Leather Master™ - Protection Cream (a Scotchgard™ type product specifically formulated for lather) the polymers penetrate the surface of finished leather and cross-link to form a durable protective film that is breathable and keeps the leather supple. Being aqueous (water- based) it restores moisture to finished leather and provides a protective sacrificial barrier against all kinds of soiling, water, oil, alcohol-based stains and perspiration marks, so you are cleaning the protective layer.
Both Leather Masters Protection and Vital although water-based contain trace amounts of oil, which leaves only a very thin surface film to counteract surface abrasion by providing surface lubrication (driver or passenger entry / exit). (See also Oil and oil-based Products)
Ultra violet (UV) protection - 303® Aerospace Protectant will provide invaluable UV-B against photo degradation (fading) protection; especially in a roadster or convertible vehicle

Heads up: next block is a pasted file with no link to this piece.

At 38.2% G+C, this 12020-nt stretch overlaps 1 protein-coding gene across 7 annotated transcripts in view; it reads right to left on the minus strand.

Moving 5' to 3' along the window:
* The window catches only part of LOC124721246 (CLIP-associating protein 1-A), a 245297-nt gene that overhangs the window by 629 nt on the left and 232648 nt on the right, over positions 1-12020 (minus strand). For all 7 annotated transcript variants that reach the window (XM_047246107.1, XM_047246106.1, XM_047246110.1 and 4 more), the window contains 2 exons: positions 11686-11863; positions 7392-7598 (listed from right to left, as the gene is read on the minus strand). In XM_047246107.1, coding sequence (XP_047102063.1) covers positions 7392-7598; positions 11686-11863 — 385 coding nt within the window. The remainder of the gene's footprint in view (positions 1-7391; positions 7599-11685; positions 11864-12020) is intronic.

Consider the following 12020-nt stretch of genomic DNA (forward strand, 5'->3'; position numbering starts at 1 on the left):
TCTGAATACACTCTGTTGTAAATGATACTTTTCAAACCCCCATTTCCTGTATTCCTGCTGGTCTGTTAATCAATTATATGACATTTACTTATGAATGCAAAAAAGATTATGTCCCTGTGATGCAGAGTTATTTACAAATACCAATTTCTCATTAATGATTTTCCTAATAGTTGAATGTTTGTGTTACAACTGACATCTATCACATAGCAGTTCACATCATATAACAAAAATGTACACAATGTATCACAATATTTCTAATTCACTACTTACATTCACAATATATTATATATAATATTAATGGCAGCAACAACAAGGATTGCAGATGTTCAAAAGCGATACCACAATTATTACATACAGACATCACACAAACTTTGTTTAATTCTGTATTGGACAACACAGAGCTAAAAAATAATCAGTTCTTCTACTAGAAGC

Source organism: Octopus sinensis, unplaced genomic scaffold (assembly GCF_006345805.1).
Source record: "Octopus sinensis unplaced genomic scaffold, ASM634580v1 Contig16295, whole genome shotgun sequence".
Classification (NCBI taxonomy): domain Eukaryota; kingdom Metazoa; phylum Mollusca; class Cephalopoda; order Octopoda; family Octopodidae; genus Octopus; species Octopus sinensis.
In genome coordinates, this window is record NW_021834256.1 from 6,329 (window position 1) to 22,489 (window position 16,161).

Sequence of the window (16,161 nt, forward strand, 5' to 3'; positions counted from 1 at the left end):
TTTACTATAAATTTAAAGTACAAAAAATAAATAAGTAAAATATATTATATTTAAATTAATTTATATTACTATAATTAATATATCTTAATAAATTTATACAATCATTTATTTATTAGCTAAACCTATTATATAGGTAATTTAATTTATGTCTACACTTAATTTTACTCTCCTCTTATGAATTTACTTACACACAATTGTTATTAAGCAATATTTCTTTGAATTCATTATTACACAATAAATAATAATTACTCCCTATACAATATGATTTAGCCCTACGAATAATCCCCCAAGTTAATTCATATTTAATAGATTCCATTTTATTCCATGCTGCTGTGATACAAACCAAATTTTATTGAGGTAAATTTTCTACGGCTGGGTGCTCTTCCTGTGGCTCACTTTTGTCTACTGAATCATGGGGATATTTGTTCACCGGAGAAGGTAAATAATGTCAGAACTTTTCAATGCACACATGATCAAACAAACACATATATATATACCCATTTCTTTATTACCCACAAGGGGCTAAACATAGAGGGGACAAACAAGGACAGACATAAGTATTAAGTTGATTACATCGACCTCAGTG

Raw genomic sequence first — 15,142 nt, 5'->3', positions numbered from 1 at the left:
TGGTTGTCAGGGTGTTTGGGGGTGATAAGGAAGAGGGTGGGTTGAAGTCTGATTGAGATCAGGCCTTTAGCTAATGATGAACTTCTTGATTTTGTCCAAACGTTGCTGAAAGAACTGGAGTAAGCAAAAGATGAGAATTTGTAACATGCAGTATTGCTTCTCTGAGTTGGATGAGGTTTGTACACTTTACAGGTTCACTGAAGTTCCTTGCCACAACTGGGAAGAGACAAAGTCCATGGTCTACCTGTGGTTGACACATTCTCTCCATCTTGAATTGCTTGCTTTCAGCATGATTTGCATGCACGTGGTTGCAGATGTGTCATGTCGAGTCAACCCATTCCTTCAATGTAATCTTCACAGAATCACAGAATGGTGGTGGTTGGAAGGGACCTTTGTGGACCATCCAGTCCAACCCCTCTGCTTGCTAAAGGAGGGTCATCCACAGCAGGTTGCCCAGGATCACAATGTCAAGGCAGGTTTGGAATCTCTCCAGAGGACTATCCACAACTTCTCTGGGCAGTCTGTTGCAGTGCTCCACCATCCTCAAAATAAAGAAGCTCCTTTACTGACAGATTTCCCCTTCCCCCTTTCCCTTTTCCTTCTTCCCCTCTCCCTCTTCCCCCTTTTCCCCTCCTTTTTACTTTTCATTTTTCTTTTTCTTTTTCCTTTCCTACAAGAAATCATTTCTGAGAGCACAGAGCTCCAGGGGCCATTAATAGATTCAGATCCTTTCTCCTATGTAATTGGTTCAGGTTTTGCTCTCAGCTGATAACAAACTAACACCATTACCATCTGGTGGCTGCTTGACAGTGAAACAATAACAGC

If you have just purchased a new vehicle t will undoubtedly have finished leather upholstery I would strongly advise that you wipe down the surface with a damp cloth/sponge and apply a light coat of leather protection cream. This will help resist dirt, oils and stains and make future cleaning much easier.
This is particularly important if your leather is a light colour as this will help to resist and the removal of stains and dye transfer from clothing.
Usually, protected finished leather that have cracked or peeled is not from use, but from body oils and perspiration that have settled down into the grain of the leather and started to dissolve the finish over time. The Protection Cream will assist in preventing the cracking and peeling when proper cleaning is also done in combination.